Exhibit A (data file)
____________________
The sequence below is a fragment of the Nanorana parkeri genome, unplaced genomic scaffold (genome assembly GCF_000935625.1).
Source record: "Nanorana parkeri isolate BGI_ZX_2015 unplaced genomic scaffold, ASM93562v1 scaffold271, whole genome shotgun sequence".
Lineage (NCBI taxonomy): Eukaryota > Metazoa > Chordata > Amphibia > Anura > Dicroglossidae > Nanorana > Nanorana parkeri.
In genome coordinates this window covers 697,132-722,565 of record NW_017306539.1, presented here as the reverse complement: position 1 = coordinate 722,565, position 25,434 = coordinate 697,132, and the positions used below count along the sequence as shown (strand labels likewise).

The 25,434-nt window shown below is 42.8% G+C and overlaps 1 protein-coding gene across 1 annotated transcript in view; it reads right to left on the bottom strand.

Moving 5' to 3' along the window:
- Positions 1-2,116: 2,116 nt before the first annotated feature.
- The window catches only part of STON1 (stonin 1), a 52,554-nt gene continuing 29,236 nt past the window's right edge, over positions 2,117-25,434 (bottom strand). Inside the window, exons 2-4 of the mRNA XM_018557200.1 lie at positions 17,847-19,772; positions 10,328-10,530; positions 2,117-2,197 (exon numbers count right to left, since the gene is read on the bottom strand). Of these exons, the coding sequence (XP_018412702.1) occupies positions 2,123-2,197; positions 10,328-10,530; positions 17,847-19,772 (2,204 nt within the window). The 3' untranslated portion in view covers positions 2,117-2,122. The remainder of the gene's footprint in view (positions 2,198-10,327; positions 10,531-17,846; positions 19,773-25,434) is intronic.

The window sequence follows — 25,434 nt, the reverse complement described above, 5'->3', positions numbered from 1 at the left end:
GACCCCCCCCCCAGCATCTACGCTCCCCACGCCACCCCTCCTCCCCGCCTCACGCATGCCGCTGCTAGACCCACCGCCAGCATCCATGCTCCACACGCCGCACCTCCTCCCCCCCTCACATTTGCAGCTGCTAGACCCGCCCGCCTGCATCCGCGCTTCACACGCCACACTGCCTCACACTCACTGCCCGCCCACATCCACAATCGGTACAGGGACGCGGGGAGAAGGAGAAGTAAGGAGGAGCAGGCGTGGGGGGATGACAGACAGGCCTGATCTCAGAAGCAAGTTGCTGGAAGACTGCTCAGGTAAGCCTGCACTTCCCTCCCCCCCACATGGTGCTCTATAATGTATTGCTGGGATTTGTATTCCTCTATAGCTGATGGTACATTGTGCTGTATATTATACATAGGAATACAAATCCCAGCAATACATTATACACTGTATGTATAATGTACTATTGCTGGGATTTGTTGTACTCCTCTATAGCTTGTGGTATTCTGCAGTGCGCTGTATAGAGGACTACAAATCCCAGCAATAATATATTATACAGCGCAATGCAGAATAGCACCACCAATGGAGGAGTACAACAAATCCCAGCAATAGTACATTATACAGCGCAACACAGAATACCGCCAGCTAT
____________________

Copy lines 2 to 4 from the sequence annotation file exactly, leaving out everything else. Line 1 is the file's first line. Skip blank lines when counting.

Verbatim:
Source record: "Nanorana parkeri isolate BGI_ZX_2015 unplaced genomic scaffold, ASM93562v1 scaffold271, whole genome shotgun sequence".
Lineage (NCBI taxonomy): Eukaryota > Metazoa > Chordata > Amphibia > Anura > Dicroglossidae > Nanorana > Nanorana parkeri.
In genome coordinates this window covers 697,132-722,565 of record NW_017306539.1, presented here as the reverse complement: position 1 = coordinate 722,565, position 25,434 = coordinate 697,132, and the positions used below count along the sequence as shown (strand labels likewise).